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Amazon Sticks It to Google Chromecast

By Peter Suciu
Oct 27, 2014 12:45 PM PT
amazon-fire-tv-stick

Amazon on Monday introduced the Fire TV Stick, a new streaming-media device that can connect to an HDTV's HDMI port and deliver video content from Amazon Prime Instant Video, as well as Netflix, Hulu Plus, ESPN, YouTube, Spotify, Vevo, Pandora and A&E. It also can be used to play games.

New and existing Amazon Prime customers can pre-order the Fire TV Stick for US$19 through Tuesday. The device officially will be released on Nov. 19 for $39, and it will ship with a remote control, and a 30-day trial of Amazon Prime and Netflix for newcomers to those services.

The new Fire TV Stick reportedly offers the same experience as Amazon's Fire TV set-top box, which was released to the market in April for $99.

Fired Up

The Fire TV Stick, which is clearly Amazon's answer to Google's Chromecast, offers 8 GB of internal storage and 1 GB of RAM, which is four times the internal storage and twice the memory of the Google product.

The Fire TV Stick also features a Broadcom Capri 28155 dual-core processor, dual-band WiFi and dedicated VideoCore 4 GPU. The Fire TV Stick has six times as much processing power as the Roku Streaming Stick, according to Amazon.

The Fire TV Stick further utilizes Amazon's ASAP streaming technology, which can launch videos without a buffer delay.

While Amazon's Chromecast can be controlled via an Android mobile handset, the Fire TV Stick also has its own remote. This is not the voice-activated remote that ships with the Fire TV set-top box, but that remote is compatible with this slimmed down device. Amazon's Fire TV remote app also will allow users to perform a voice search using an Android handset.

Dongle Differences

While these streaming "stick" devices may all look somewhat the same, there are some highly notable differences that set the products apart.

"Google's Chromecast casts content from your Android phone, tablet or laptop to your TV," said Susan Schreiner, an analyst at C4 Trends. "Consequently, one needs to first stream something on your phone, laptop or tablet to the TV.

"In contrast, the Fire Stick is a smaller, more condensed version of the Fire TV," Schreiner told TechNewsWorld. "Amazon claims that it is the size of a stick of gum that you just plug into your TV -- and voila, you can start watching movies or TV shows like with the more expensive Roku Stick."

This could cast the Fire Stick in a much better light than its competition and draw users into the Amazon ecosystem.

"Amazon loyalists and prime members will buy this -- and because of its price, it could be broadly successful with the general public," said Greg Sterling, vice president for strategy and insights at Local Search Association.

"Chromecast has some reliability issues, and if this works more consistently and smoothly, it could be a big success for Amazon," he told TechNewsWorld.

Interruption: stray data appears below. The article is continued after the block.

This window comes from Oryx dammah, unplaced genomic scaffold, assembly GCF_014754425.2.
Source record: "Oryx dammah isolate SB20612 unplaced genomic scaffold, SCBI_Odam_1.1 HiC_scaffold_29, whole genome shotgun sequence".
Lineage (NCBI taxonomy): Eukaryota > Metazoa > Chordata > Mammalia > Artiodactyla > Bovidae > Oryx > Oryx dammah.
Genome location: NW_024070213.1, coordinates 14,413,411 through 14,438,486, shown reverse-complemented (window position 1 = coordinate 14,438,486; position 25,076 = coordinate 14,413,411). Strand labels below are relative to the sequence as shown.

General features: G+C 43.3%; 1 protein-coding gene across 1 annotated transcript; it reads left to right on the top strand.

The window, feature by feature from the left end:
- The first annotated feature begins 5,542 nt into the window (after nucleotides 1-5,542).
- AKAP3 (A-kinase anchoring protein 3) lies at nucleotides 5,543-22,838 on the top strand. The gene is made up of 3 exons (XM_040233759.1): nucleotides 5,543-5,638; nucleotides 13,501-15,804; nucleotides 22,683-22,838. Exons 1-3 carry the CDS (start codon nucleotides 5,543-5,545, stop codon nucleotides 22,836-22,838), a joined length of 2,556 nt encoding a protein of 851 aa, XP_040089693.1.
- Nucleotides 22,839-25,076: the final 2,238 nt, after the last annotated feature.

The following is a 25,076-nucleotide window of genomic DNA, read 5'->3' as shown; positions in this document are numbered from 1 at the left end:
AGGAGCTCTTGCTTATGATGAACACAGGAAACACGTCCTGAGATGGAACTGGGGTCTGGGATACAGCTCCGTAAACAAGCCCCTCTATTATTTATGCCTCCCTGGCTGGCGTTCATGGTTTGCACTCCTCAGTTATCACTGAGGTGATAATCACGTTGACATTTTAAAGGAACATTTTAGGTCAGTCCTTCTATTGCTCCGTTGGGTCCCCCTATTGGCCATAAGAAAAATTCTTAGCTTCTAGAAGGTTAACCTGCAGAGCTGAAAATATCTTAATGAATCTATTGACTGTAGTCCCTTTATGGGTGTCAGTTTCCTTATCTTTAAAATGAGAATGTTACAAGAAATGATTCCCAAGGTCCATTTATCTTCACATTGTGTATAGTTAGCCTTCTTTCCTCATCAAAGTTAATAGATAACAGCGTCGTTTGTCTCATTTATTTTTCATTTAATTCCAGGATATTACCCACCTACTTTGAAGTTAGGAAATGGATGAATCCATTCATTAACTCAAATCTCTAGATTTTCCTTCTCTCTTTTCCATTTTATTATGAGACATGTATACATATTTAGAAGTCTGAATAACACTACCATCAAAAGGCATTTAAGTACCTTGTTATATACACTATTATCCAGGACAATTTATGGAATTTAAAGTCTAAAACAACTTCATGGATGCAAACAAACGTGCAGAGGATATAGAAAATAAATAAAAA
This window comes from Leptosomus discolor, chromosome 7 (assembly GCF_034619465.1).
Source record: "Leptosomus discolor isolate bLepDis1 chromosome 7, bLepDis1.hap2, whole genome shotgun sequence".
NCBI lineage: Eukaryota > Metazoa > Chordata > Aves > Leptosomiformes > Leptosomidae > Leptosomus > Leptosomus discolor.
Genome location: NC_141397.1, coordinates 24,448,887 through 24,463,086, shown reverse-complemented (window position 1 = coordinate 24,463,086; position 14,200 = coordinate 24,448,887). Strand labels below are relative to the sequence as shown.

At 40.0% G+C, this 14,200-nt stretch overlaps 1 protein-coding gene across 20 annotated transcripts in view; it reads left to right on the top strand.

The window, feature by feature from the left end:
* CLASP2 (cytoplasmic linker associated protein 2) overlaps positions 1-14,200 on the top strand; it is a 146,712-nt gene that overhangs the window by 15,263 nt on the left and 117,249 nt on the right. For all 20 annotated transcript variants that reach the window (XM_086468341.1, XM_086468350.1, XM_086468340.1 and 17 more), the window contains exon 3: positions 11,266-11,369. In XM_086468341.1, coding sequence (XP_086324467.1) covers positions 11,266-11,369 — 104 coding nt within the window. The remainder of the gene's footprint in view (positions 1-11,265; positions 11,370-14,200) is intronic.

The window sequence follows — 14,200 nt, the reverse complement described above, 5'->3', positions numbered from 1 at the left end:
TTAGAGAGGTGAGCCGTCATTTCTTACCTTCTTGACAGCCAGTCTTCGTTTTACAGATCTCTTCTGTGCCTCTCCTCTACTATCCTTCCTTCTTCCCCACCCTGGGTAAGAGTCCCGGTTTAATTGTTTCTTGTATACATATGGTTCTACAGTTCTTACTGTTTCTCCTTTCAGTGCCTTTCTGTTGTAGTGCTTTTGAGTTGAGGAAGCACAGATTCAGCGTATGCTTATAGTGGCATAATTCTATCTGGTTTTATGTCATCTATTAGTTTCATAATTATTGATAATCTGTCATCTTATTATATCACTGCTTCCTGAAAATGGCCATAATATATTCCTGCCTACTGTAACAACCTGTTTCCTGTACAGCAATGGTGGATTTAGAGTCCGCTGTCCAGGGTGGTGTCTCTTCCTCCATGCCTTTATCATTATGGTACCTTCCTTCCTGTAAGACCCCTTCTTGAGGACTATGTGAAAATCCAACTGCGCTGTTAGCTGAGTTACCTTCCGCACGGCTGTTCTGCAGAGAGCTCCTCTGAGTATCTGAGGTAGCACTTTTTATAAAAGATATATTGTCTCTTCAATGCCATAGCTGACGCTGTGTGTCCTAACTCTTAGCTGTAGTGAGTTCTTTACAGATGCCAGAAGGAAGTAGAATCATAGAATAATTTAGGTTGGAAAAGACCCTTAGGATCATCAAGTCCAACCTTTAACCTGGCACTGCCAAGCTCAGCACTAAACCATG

"However, it's a low-cost item that won't move the needle on revenues or compensate for the failure of the Fire Phone," Sterling added. "It's really part of a broader Amazon loyalty and content play."

Pick the Stick

Amazon's entry into the TV stick arena means greater competition, which could bring down prices of the already low-margin products even further.

"Amazon has been aggressive by building more robust hardware into its products," said Paul Erickson, senior analyst for consumer electronics at IHS Technology.

"They're happy to take a little less margin than standard CE companies as a way to bring people into their ecosystem, while they make the money on the back end," he explained.

"They can afford it to get more people into their fold. This will put price pressure on Roku and Chromecast. Overall, it is a competent product at a competitive price," Erickson told TechNewsWorld.

"At a $39 price point, Amazon's Fire Stick becomes a contender in the dongle marketplace currently dominated by Google's Chromecast and the Roku Stick," said Schreiner.

"Its price point puts it in play since it's cheaper than Roku's $50 dongle and just $4.00 more than Google's Chromecast, priced at $35.00," she noted.

"Plus, Amazon has thrown in an added limited-time incentive, pricing its Fire Stick to its Prime customers at $19 for the first two days of its rollout," Schreiner pointed out. "Clearly the stick market is heating up with the entry of Amazon. This direct relationship with customers, plus its attractive price point, clearly gives the Fire Stick a clear advantage."


Peter Suciu is a freelance writer who has covered consumer electronics, technology, electronic entertainment and fitness-related trends for more than a decade. His work has appeared in more than three dozen publications, and he is the co-author of Careers in the Computer Game Industry (Career in the New Economy series), a career guide aimed at high school students from Rosen Publishing. You can connect with Peter on Google+.


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